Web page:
Food Face Fun

Lesson Plan

Lesson

Students will explore Arcimboldo’s Summer by touching and examining the real fruits and vegetables that he included in his painting. As a class, students will then arrange the food into a profile sculpture.

Intended Age Group

Early childhood (ages 3-5)

Length of Lesson

One 30 minute lesson

Standards Area

Visual Arts

Objectives

Students will be able to:

  • name at least three foods shown by the teacher;
  • name at least three foods used in Summer;
  • describe how different foods look and feel compared to each other; and
  • work as a class on a creative project.

Lesson

  1. Warm-up: Lay the fruits, vegetables, legumes, etc., in front of you on a table. One-by-one, hold up the fruits and vegetables. Help the children name and describe each piece. Allow them to touch and feel each one as well.
  2. Show students Arcimboldo’s painting. Ask them, what is this a painting of? What types of objects are used to make up this person’s face? Call on volunteers to help you find each vegetable, fruit, etc., on his face. For older children, you can ask why the artist might have selected that item for each part of the painting.
  3. Using the fruits and vegetables you brought to class, have the children help you make a profile sculpture by arranging the foods in the shape of a face on a sand table. The packing peanuts or sand should help you get the foods level when placed in the chosen position. Children can share where they think each item should go and perhaps even help you place the different items.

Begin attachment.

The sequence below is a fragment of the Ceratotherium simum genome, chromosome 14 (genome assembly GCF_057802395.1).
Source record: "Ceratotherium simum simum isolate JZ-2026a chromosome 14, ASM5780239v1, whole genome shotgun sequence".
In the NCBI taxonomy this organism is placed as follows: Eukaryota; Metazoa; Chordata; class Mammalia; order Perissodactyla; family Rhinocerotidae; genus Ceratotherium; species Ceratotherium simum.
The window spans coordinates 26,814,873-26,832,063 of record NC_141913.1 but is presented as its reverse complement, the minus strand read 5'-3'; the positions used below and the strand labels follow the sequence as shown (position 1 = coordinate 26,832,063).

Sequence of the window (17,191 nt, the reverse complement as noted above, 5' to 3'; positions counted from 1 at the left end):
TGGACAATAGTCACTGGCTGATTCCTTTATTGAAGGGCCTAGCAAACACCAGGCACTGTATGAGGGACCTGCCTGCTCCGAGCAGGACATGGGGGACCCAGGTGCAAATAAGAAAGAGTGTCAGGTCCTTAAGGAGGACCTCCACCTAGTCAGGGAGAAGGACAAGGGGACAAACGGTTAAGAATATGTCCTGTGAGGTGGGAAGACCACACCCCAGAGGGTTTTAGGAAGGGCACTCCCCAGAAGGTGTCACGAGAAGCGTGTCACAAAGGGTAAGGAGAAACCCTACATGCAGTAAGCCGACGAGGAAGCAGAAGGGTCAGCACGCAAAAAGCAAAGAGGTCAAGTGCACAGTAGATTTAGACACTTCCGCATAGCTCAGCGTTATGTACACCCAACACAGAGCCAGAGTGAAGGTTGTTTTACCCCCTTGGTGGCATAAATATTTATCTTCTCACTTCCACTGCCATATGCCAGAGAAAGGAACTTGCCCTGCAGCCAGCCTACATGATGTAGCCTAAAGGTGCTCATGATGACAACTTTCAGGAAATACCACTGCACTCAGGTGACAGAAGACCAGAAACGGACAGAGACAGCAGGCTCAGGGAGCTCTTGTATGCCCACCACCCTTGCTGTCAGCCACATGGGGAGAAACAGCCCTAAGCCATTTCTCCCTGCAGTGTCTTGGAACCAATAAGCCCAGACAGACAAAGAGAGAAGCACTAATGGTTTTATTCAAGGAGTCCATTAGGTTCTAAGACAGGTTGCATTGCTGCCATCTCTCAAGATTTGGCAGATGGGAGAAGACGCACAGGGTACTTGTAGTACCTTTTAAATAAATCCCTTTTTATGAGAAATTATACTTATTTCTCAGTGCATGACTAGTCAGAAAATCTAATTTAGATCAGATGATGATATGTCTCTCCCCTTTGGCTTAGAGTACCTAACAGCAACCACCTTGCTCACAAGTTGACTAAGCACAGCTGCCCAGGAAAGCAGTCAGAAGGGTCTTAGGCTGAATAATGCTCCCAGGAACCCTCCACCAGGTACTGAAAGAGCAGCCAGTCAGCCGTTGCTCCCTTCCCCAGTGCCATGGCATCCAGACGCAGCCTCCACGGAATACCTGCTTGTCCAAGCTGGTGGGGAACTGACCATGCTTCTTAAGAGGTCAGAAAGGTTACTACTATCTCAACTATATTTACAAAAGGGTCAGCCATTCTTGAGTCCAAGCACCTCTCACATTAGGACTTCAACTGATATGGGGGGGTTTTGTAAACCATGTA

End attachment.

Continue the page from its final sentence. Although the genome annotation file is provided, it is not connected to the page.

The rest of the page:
4. Compare your portrait to Arcimboldo’s. Where did you use different foods for the face, chest, and shoulders? Where did you use the same foods? Take a picture of your portrait to display in the classroom.

Materials

  • As many different foods depicted in Summer as possible (green grapes, plums, mulberries, melon, hazelnuts, assorted pears, cherries, peaches, corn, garlic bulbs, onions, pea pods, eggplant, various squashes, cucumber, artichokes, and wheat)
  • Packing peanuts or sand at least three inches deep in a pan or sand/water table
  • About the Art section on Summer
  • One color copy of the painting for every four children, or the ability to project the image onto a wall or screen

Standards

CO Standards

  • Visual Arts
    • Invent and Discover to Create
    • Observe and Learn to Comprehend
    • Relate and Connect to Transfer
  • Language Arts
    • Oral Expression and Listening

21st Century Skills

  • Collaboration
  • Critical Thinking & Reasoning
  • Invention
  • Self-Direction

About the Art

Summer

Summer

1572

Giuseppe Arcimboldo

Who Made It?

Giuseppe Arcimboldo [jew-SEP-pay arch-im-BOLD-OH] was born to a distinguished family in Milan, Italy, and began working as an artist at the Milan Cathedral, creating stained glass, fabrics, and paintings. His father, a painter, probably provided his early training. As the official artist and Master of Festivals for three successive German Emperors, Arcimboldo designed costumes, stage settings, chariots, and other diversions for courtly events and ceremonies. He was also in charge of making acquisitions for the royal cabinet of curiosities, which included art, antiques, curios, oddities of nature, and exotic animals and birds. He engineered creative water works, and even dreamed up a “color-piano” that was played by court musicians. He was perfect for the job and was richly rewarded for his inventiveness.